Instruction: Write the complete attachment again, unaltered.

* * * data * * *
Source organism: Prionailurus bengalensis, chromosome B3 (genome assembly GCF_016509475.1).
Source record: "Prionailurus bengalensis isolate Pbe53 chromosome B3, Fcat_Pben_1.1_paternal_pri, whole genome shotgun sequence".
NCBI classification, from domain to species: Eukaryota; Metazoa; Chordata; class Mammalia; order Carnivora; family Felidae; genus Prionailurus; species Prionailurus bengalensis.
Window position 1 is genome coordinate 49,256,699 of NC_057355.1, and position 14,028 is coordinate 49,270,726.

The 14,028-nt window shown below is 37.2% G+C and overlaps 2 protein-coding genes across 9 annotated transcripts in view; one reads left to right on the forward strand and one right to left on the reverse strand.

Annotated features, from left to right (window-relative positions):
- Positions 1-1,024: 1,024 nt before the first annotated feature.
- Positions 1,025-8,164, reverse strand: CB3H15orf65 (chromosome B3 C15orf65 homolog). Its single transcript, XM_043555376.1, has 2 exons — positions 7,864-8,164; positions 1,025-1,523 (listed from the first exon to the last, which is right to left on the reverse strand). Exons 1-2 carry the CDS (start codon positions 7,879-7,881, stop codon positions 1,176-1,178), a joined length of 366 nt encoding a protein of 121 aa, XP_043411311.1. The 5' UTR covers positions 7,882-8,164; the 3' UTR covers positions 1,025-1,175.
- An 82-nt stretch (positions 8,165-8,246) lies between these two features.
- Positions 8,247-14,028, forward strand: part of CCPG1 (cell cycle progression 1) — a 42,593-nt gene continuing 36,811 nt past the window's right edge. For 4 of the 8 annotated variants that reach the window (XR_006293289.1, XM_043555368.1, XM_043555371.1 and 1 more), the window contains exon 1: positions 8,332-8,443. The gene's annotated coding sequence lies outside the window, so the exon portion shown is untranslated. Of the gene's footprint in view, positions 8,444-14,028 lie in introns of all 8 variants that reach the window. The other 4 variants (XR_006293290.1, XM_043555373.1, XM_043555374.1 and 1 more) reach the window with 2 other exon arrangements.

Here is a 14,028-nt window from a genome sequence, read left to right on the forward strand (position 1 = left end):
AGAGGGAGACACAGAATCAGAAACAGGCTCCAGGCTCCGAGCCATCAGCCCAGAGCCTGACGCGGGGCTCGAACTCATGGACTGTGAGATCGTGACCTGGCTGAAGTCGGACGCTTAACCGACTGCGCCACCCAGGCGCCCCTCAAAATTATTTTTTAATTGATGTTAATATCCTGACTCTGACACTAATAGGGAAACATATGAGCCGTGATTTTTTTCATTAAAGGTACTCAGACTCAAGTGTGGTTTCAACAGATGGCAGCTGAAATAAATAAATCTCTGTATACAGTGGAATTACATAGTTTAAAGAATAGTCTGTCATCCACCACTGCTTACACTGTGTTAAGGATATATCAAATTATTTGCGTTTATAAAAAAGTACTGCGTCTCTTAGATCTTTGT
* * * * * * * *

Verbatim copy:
Source organism: Prionailurus bengalensis, chromosome B3 (genome assembly GCF_016509475.1).
Source record: "Prionailurus bengalensis isolate Pbe53 chromosome B3, Fcat_Pben_1.1_paternal_pri, whole genome shotgun sequence".
NCBI classification, from domain to species: Eukaryota; Metazoa; Chordata; class Mammalia; order Carnivora; family Felidae; genus Prionailurus; species Prionailurus bengalensis.
Window position 1 is genome coordinate 49,256,699 of NC_057355.1, and position 14,028 is coordinate 49,270,726.

The 14,028-nt window shown below is 37.2% G+C and overlaps 2 protein-coding genes across 9 annotated transcripts in view; one reads left to right on the forward strand and one right to left on the reverse strand.

Annotated features, from left to right (window-relative positions):
- Positions 1-1,024: 1,024 nt before the first annotated feature.
- Positions 1,025-8,164, reverse strand: CB3H15orf65 (chromosome B3 C15orf65 homolog). Its single transcript, XM_043555376.1, has 2 exons — positions 7,864-8,164; positions 1,025-1,523 (listed from the first exon to the last, which is right to left on the reverse strand). Exons 1-2 carry the CDS (start codon positions 7,879-7,881, stop codon positions 1,176-1,178), a joined length of 366 nt encoding a protein of 121 aa, XP_043411311.1. The 5' UTR covers positions 7,882-8,164; the 3' UTR covers positions 1,025-1,175.
- An 82-nt stretch (positions 8,165-8,246) lies between these two features.
- Positions 8,247-14,028, forward strand: part of CCPG1 (cell cycle progression 1) — a 42,593-nt gene continuing 36,811 nt past the window's right edge. For 4 of the 8 annotated variants that reach the window (XR_006293289.1, XM_043555368.1, XM_043555371.1 and 1 more), the window contains exon 1: positions 8,332-8,443. The gene's annotated coding sequence lies outside the window, so the exon portion shown is untranslated. Of the gene's footprint in view, positions 8,444-14,028 lie in introns of all 8 variants that reach the window. The other 4 variants (XR_006293290.1, XM_043555373.1, XM_043555374.1 and 1 more) reach the window with 2 other exon arrangements.

Here is a 14,028-nt window from a genome sequence, read left to right on the forward strand (position 1 = left end):
AGAGGGAGACACAGAATCAGAAACAGGCTCCAGGCTCCGAGCCATCAGCCCAGAGCCTGACGCGGGGCTCGAACTCATGGACTGTGAGATCGTGACCTGGCTGAAGTCGGACGCTTAACCGACTGCGCCACCCAGGCGCCCCTCAAAATTATTTTTTAATTGATGTTAATATCCTGACTCTGACACTAATAGGGAAACATATGAGCCGTGATTTTTTTCATTAAAGGTACTCAGACTCAAGTGTGGTTTCAACAGATGGCAGCTGAAATAAATAAATCTCTGTATACAGTGGAATTACATAGTTTAAAGAATAGTCTGTCATCCACCACTGCTTACACTGTGTTAAGGATATATCAAATTATTTGCGTTTATAAAAAAGTACTGCGTCTCTTAGATCTTTGT